Nick Wells, a professional criminal, decides to leave the business for good, since he nearly got caught on his last job. His plan is to live in peace with his girl Diane, running his Montreal jazz club. Soon afterward, Max, his good friend and financial partner, comes along with an offer Nick can't refuse: A historical and priceless French scepter has been discovered while being smuggled into the country. It is now under massive surveillance in the Montreal Customs House, and soon to be returned to France. Nick has to team up with Max's man inside, the young, talented and aggressive thief Jack Teller to get the precious item. Only one question remains: Who will trick whom out of their share? Written by
When Jack and Burt are in the car on their way to pick up Nick from his underground reconnoiter, there is a lamp inside the car that is shining on Jack's face, and is turned off as the car approaches the camera. See more »
When was it you started thinking you were better than me?
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Modern Crime Movie Where Acting Takes Precedence Over Action
Excellent acting is the attraction in this low-key heist movie, which only gets into high gear in the last 30 minutes of the two hours, and features some nice twists. Otherwise, it's a bit talky with a few lulls.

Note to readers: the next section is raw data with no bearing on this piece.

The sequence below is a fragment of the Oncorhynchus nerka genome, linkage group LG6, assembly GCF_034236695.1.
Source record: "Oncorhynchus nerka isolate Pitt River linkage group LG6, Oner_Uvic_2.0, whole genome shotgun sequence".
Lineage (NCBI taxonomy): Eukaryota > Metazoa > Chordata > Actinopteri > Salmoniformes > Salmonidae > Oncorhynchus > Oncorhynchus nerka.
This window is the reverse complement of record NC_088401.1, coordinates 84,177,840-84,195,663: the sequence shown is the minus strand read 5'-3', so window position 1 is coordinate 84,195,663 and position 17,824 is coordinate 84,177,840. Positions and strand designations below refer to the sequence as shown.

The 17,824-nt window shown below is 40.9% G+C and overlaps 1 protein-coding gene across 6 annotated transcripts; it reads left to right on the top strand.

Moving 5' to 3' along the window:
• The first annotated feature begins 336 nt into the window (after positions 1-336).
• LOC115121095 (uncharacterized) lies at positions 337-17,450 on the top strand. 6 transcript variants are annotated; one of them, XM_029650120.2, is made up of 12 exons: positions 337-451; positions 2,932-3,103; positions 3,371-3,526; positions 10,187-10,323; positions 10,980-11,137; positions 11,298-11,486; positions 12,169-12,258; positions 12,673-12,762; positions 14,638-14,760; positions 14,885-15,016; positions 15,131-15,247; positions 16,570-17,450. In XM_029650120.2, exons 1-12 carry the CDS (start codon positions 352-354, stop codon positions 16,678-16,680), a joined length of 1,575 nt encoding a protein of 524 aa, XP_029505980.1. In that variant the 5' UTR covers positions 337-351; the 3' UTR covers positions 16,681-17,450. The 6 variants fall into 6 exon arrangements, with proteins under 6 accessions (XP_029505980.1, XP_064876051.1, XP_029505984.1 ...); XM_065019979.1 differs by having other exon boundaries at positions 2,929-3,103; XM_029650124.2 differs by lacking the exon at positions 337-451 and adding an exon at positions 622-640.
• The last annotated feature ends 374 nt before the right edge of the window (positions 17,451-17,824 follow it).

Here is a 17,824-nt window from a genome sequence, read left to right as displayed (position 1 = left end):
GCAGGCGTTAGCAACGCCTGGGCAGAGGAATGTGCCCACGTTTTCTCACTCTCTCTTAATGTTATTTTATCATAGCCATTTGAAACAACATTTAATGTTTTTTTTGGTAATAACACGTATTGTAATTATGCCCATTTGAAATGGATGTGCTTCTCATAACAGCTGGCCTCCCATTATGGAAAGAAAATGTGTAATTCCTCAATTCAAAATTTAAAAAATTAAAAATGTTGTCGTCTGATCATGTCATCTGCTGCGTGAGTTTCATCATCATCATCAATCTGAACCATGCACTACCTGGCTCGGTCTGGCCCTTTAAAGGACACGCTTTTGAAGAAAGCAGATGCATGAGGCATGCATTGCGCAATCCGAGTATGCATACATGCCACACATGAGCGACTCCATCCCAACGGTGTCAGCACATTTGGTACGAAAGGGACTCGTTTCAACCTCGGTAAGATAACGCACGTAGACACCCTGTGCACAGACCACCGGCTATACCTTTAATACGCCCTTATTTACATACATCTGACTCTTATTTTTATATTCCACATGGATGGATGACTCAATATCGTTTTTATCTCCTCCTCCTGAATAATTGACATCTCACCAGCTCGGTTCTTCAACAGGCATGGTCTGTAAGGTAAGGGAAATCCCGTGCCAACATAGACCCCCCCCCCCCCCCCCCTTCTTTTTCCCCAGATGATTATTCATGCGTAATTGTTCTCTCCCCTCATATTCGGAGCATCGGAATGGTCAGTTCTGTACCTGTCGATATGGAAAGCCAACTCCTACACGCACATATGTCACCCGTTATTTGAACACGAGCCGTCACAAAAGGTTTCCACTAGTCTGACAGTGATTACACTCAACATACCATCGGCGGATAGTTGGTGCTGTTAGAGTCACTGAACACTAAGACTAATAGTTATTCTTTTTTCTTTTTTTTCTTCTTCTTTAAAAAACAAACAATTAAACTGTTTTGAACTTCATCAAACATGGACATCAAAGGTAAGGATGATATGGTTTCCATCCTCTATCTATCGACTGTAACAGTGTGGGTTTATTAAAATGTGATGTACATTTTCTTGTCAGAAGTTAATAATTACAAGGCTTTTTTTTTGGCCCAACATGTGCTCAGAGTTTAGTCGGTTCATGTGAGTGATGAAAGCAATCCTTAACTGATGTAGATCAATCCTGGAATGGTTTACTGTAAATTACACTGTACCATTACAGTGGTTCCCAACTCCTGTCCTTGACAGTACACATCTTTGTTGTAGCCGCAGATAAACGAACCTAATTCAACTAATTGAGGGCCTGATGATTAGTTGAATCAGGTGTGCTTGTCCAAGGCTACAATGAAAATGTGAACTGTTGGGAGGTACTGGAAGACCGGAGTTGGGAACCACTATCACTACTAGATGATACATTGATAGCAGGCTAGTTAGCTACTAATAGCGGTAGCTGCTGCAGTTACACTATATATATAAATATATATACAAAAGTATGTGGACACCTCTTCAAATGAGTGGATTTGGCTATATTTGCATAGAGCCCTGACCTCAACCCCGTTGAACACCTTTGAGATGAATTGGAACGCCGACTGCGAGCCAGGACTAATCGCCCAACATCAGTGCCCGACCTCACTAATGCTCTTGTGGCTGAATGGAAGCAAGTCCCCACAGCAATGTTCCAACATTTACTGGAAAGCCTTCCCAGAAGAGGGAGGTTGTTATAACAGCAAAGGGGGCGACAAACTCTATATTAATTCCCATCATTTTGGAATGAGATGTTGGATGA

However, I still found it interesting thanks to Edward Norton's superb acting. His character, "Jack Teller" was very intriguing. Robert De Niro, as "Nick Wells" also was good to watch. De Niro rarely is boring. The third major player here is the even-more famous Marlon Brando, who only is referred to as "Max." This certainly isn't one of his more appealing roles but then, how many did he play since the '60s anyway? He - like Norton and De Niro - always grabs your attention regardless of the role, too.
Set in Canada, there were great shots of Montreal in this film, and a sharp DVD picture to show off the city. For those looking for a lot of action, skip this, but for those who are more interested in great acting, check this movie out.
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